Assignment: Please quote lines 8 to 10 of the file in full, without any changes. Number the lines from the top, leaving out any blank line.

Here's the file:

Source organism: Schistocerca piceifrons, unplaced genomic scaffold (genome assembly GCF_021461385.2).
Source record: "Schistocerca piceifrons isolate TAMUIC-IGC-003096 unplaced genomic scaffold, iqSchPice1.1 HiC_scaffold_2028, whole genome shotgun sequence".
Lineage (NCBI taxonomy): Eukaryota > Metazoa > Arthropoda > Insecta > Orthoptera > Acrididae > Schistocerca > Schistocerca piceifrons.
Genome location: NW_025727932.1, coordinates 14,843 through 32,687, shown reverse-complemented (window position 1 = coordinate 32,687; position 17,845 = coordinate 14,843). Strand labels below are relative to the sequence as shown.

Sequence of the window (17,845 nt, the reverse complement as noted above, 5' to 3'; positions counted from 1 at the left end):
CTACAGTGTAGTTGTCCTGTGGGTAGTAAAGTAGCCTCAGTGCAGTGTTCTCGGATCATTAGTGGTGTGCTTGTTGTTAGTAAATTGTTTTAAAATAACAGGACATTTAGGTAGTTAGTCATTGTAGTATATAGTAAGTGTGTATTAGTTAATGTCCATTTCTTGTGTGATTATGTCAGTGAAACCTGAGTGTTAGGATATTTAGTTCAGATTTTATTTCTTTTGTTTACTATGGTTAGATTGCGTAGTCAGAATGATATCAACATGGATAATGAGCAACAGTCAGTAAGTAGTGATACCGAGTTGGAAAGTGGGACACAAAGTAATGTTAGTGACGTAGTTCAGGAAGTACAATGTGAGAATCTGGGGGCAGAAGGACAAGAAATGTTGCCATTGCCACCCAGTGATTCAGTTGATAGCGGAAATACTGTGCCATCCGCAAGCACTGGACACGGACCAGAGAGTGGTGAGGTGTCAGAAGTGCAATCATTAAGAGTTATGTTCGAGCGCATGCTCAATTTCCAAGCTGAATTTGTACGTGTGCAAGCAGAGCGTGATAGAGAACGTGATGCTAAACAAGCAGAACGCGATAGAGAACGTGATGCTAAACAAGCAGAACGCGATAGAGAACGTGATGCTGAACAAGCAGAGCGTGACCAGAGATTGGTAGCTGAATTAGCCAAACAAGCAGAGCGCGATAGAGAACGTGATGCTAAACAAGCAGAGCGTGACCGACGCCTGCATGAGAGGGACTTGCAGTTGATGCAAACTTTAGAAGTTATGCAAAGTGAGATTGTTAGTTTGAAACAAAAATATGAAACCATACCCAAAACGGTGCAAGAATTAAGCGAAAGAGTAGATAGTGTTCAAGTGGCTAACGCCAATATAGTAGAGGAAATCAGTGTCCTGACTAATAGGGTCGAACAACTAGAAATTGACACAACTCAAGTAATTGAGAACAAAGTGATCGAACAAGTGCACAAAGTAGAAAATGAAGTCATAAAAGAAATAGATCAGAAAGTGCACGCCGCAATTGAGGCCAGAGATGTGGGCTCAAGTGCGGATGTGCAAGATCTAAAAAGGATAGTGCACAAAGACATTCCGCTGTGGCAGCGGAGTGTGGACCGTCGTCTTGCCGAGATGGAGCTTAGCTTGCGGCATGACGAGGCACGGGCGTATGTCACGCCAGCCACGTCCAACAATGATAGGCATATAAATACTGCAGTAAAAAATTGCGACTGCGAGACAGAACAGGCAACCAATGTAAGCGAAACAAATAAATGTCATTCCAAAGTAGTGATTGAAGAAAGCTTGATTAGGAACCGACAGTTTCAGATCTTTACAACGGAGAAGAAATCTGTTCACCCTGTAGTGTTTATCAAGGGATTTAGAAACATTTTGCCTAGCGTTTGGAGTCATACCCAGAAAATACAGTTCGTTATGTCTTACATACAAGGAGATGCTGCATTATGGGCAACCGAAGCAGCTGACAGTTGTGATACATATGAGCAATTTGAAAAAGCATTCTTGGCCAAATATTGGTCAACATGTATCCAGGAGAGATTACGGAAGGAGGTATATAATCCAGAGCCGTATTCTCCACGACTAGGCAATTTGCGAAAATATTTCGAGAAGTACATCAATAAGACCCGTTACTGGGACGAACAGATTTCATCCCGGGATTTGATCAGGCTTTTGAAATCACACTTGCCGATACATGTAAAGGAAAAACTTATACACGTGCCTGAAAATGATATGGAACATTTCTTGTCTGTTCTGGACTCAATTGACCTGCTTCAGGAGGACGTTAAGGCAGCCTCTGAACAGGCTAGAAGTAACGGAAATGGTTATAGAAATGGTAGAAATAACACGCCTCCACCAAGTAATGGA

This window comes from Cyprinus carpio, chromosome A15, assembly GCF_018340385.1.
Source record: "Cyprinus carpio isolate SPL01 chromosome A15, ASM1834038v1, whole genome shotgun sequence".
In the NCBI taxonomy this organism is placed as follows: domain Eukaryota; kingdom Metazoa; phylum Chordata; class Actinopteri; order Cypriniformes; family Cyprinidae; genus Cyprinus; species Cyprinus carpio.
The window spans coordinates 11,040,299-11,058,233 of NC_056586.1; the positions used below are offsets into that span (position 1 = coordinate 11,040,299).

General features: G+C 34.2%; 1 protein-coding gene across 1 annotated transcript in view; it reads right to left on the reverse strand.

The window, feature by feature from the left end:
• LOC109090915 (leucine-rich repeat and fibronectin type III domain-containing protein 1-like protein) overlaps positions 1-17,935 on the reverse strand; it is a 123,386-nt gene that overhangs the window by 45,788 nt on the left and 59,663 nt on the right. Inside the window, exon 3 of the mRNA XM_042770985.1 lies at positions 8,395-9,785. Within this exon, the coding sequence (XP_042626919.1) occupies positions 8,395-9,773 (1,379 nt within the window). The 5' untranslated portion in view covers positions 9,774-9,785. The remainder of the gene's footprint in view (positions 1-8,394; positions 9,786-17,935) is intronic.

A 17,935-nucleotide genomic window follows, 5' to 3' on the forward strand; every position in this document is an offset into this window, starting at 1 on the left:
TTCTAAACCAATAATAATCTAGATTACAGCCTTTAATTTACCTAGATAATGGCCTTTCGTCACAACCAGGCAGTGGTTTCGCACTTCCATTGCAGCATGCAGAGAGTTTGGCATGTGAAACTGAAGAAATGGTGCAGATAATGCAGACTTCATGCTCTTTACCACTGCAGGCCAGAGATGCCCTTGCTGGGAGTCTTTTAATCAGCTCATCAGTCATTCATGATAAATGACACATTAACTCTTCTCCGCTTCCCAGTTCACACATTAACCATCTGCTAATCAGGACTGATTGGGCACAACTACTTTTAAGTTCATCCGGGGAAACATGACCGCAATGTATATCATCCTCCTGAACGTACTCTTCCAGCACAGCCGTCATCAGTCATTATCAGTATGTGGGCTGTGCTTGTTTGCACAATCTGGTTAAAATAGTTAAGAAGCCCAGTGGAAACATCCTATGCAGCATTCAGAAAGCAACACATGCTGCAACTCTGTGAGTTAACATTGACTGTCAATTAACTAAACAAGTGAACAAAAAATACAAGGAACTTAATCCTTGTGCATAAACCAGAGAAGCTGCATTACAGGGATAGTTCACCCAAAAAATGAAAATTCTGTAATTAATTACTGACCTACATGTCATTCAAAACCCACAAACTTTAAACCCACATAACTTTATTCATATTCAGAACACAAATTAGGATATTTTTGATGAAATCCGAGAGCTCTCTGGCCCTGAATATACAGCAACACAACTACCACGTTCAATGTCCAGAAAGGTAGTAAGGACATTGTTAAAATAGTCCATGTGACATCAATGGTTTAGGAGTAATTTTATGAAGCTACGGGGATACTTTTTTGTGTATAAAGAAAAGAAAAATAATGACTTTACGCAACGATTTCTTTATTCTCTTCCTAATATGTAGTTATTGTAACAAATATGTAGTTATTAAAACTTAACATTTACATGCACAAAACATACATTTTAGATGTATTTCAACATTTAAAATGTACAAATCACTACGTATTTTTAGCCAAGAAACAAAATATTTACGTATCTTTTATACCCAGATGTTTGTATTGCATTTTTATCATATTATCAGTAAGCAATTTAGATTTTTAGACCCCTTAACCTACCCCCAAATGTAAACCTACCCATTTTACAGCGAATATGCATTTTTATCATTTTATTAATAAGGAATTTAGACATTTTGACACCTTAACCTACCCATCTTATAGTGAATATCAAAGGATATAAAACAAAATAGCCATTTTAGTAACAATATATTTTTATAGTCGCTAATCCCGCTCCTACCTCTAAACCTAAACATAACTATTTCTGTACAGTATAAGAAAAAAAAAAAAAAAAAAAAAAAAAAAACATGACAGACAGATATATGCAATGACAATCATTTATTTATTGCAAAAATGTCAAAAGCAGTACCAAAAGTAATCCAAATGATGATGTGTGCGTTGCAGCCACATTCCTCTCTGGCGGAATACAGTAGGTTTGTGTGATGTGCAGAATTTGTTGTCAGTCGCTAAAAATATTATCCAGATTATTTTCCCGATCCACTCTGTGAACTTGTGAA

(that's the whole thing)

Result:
Source record: "Cyprinus carpio isolate SPL01 chromosome A15, ASM1834038v1, whole genome shotgun sequence".
In the NCBI taxonomy this organism is placed as follows: domain Eukaryota; kingdom Metazoa; phylum Chordata; class Actinopteri; order Cypriniformes; family Cyprinidae; genus Cyprinus; species Cyprinus carpio.
The window spans coordinates 11,040,299-11,058,233 of NC_056586.1; the positions used below are offsets into that span (position 1 = coordinate 11,040,299).